On Jim Crane’s Shoulders

Jim Crane and Visual Problem Solving

Jim Crane Visual Problem SolvingI remember Jim Crane’s smile, his humor, his passion for teaching. I did not at the time fully recognize or understand his greatness or the impact he would have on my life. As I connect the dots in retrospect, I now understand that rarely a day goes by in which I do not make use of something I learned from Jim Crane.

The vehicle for Jim Crane’s transmission to me was Visual Problem Solving, the foundation-level art course he created in the 1960s and taught throughout his long career at my undergraduate alma mater Eckerd College. The following is not the summation of his impact as a founding faculty member or as shaper of the philosophy and practice of the Eckerd College art department, but it is for me a wonderful example of his lasting influence.

Like every other art major at Eckerd I took Visual Problem Solving. Like every other student in that class, I was not aware of what I was being taught. I did not realize that with those first 50 sheets of paper, markers and specific instructions, my mind was being fed profound insight and my life equipped with practical tools that would serve with endless variation for the rest of it:

  1. On Jim Crane's ShouldersYou do not need to know how you are going to solve a problem in order to effectively solve it. In fact, it is better that you do not know how at the outset. What matters is that you begin and that along the way you remain open to inspiration.
  2. Creativity is not improved or aided by absolute freedom. In fact, the key to creativity is limitation. It is creative response to formal constraints that yield the most meaningful results.
  3. All situations have formal constraints. Creativity, therefore, is required in all things. It is an essential mechanism in life that can be broadly, even universally, applied.

It was a stroke of educational genius delivered kindly and encouragingly by Jim Crane.

Visual Problem Solving, a one-semester course taken 30 years ago, showed me—as no verbal explanation or admonition ever could—how the creative process actually works. It demonstrated this in real time while challenging my creative limits. It was a stroke of educational genius delivered kindly and encouragingly by Jim Crane. I am blessed to have been given this gift, like a transmission of insight from Zen master to wide-eyed disciple.

It sparked in me a slow-burn satori on the essential nature of creativity and I use it every day.

Jim Crane
One of Jim Crane’s tragicomic cartoons


When you are in the midst of it rarely can you recognize what will be a seminal event in your life. Visual Problem Solving, a seemingly innocuous required course, was one of those moments. To paraphrase a classic sentiment, you cannot extend the length of your arms, but you can extend your reach by standing on the shoulders of giants. In my strategic and creative work for clients in the US and abroad, I can say without question that Jim Crane is one of the giants on whose shoulders I stand.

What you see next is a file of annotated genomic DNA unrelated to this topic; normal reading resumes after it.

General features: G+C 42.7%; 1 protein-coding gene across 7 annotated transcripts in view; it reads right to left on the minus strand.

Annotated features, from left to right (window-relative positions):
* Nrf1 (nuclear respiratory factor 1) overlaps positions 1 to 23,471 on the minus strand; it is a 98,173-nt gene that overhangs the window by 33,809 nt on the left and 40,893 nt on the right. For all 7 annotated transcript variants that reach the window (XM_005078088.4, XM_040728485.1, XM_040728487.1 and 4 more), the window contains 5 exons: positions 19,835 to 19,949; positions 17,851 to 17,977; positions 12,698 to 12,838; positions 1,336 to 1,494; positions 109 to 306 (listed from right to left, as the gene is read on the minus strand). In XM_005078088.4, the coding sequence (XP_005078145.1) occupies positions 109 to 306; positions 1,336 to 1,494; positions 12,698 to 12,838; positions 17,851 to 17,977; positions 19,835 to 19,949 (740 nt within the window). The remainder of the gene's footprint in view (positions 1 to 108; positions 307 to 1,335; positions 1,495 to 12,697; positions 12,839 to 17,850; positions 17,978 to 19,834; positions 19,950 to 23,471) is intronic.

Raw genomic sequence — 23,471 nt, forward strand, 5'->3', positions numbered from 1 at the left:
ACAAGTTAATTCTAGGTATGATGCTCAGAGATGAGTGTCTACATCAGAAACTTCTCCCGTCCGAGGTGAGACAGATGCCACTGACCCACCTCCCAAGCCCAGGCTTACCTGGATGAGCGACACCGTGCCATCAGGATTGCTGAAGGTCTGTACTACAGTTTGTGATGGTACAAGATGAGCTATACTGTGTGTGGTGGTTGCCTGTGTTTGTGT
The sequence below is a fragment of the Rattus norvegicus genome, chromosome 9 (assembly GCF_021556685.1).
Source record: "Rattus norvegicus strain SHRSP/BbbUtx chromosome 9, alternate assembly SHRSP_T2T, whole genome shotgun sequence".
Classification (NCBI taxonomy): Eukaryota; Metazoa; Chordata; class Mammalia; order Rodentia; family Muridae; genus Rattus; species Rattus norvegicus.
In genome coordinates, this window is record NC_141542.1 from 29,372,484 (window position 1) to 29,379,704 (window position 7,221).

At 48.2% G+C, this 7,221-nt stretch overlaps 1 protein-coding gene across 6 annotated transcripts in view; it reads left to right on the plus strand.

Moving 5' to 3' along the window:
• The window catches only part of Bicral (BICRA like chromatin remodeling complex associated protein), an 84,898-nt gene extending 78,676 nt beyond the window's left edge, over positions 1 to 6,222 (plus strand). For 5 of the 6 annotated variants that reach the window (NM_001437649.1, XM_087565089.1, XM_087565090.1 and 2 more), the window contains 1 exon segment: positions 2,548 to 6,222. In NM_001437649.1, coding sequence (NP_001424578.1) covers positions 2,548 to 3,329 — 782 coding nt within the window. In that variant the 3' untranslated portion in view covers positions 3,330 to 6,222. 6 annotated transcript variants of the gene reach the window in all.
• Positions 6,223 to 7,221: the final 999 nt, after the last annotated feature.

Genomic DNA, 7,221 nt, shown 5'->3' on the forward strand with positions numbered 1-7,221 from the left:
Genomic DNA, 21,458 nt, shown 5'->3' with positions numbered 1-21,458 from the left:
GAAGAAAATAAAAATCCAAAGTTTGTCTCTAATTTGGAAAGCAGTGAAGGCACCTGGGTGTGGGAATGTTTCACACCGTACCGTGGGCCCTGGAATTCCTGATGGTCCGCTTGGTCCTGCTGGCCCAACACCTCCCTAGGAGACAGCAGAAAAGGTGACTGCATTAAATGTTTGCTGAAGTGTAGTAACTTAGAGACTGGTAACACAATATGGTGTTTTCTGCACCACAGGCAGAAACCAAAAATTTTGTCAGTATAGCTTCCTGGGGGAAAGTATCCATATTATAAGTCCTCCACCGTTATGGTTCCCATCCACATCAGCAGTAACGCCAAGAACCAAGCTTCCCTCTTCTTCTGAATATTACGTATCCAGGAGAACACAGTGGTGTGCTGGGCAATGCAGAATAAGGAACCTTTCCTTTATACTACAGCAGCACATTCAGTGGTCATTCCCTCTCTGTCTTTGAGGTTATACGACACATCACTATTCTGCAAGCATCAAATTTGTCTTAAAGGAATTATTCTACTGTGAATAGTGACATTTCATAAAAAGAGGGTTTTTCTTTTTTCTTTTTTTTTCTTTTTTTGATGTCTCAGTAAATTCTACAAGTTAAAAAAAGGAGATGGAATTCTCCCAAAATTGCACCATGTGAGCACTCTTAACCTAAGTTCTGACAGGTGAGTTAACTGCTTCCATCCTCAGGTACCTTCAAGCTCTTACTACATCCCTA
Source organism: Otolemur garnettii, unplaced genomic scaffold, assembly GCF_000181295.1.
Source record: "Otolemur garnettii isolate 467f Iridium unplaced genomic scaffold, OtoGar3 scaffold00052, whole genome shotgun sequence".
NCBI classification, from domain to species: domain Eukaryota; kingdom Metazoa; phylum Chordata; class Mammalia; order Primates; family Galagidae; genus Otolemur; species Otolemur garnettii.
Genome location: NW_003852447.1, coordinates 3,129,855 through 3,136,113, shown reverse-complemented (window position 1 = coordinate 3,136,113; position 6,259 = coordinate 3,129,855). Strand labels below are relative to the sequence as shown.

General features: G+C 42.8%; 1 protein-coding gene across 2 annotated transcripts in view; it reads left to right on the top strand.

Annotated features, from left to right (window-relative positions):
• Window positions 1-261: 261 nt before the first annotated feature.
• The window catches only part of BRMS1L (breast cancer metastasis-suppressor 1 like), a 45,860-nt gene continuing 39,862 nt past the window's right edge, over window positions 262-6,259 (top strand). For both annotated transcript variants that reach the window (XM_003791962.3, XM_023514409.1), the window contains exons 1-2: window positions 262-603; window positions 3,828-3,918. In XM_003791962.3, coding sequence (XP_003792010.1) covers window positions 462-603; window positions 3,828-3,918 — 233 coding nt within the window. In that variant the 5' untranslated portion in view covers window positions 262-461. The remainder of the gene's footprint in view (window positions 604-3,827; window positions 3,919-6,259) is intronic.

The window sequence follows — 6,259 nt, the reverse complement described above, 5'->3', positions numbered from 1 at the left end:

You can read about Visual Problem Solving in Jim Crane’s own words by downloading the PDF offered below.

Jim Crane, Visual Problem Solving

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3 thoughts on “On Jim Crane’s Shoulders

  1. Dr, Rita R. Wright says:

    I spent the last week or so with legislators at our state capitol on behalf of arts organizations in Utah. So many of them are focused on STEM (Science Technology Engineering and Math) that they forget how vital our visual problem solving abilities are. These abilities are nurtured and advanced through the visual and performing arts. We encourage a curriculum of STEAM (adding Art to the core). I appreciate your article on Jim Crane and wish his writings or a syllabus were available, with many of his students’ testimonials, to share with legislative bodies as we encourage the breadth of problem-solving opportunities available through visual media and formats.

    Thanks James and others of Jim Crane’s students who have shared his message.

    *Please send us more!

    Dr. Rita R. Wright

    Director, Springville Museum of Art (Utah)

    • James Heaton says:

      Dr. Wright, Thank you for your efforts and your comment.

      What a wonderful notion: STEAM.

      When I was too young to understand, I was approached by a science professor about entering the sciences. He saw what I then could not: the vital connection between science and art, and how these can combine to help make our world better.

      I understand that there have been many discussions on the subject of how to more broadly distribute the essence of the Visual Problem Solving. I do very much like your thought of collecting testimonials of its impact to demonstrate a direct line that connects creativity and many of the things that we regard as essential to life and happiness.

      I am headed to Eckerd next weekend and will meet with and share stories with other alumni of Jim’s. I hope something will come of this.

  2. James Heaton says:

    From Radiah Harper:

    I totally agree with the three points. I translate it this way:

    1. This is what the artist does. He or she begins with materials and perhaps an idea, and through an open process the outcome reveals itself.
    2. I often say freedom/creativity without structure is chaos.
    3. Creativity is needed in every moment—inside and outside of the box.

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